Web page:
Let’s translate that to UX design. There may be certain interactions or site elements that we feel are attractive because we associate them with usability. At the same time, there are web trends and visual assets that may seem attractive now, but won’t hold the same pull in a few months or years. For example, there was a time that comic sans was the font of choice, and flash splash pages were a symbol of a well-designed site.

Visual Design in UX

With the understanding that there is no one “perfectly beautiful” aesthetic, we can now delve into the role of visual design in UX. After all, it’s far more than merely making things pretty.

User experience design incorporates interaction design and user interface design, thus focusing on communication. Visual design sits right in the middle, incorporating static images and visuals with the purpose of improving communication and usability.

Visual design can actually make a huge difference in the way users see a screen (pun intended). It’s even possible that users have come to expect more from visually attractive screens: better functionality, more usable, and more human.

 

Hope you enjoyed my share! 

Cheers,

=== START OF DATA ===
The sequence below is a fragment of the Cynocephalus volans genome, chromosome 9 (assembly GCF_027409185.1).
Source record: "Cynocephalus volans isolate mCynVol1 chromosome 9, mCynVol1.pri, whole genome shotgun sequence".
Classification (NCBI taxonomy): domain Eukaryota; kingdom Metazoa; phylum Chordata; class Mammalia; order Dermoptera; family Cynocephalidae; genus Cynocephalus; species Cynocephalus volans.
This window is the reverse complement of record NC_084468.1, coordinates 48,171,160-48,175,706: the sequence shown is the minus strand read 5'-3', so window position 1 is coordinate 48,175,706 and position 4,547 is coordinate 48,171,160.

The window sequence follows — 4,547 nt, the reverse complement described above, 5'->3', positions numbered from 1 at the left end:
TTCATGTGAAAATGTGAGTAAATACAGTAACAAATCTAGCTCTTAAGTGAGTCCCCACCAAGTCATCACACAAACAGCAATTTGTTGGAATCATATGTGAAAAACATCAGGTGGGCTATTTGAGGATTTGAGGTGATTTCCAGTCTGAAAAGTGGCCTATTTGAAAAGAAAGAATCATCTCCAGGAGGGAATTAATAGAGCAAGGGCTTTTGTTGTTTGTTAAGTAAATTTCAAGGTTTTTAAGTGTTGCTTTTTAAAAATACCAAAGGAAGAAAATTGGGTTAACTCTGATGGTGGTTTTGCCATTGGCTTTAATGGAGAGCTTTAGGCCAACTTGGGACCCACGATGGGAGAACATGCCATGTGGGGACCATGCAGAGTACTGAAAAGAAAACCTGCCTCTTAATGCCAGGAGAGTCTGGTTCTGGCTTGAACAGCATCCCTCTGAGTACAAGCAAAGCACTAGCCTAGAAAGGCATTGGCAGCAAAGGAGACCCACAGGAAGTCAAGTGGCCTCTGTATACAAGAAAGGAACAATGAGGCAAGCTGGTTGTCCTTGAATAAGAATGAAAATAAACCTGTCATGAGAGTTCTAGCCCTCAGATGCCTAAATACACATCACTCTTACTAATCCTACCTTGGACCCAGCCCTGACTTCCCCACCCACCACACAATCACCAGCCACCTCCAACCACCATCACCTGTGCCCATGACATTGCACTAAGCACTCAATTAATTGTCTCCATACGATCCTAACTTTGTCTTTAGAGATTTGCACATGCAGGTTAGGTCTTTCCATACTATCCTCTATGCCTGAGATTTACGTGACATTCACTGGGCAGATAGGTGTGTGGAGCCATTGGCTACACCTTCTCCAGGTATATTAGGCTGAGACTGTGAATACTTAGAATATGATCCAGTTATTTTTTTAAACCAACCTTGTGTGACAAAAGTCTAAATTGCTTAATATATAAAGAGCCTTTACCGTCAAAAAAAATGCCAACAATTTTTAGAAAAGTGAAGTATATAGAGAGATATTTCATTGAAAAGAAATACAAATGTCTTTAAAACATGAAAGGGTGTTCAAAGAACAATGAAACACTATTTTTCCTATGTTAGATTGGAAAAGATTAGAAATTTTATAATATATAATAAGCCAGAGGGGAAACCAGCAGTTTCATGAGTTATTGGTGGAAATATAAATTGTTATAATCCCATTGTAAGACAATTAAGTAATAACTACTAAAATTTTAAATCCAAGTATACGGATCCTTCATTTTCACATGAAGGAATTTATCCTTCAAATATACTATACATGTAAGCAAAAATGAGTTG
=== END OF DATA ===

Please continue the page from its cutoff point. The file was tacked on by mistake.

Luke

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Apple Watch vs Fitbit?

Luke O'Shaughnessy — Posted on May 19th, 2016

For Apple watch all day..but too many Fit Blaze... what do you prefer?

Here's the Basics

The Fitbit Blaze is aimed at style-conscious consumers who want to track the usual fitness metrics but also want other capabilities, such as reading text messages, viewing their calendar and controlling the music on a paired smartphone.

The Apple Watch is designed to "be an essential part of who you are," according to Apple's website. It has all of the usual fitness tracking and can keep you on track for your appointments, advise you when you may need an umbrella or show you a text message from a friend, among other features.

Style

Both wearables offer changeable bands, including higher-end options that allow both devices to transform from something you'd wear at the gym into a device that can easily be styled with business attire.

Charging

To charge the Fitbit Blaze, pop the screen out from the band, insert the device into a charging cradle and plug it into a USB port. Apple's process is more seamless, allowing users attach a magnetic charging cable to the back of the Apple Watch to gain power from either an outlet or a USB port.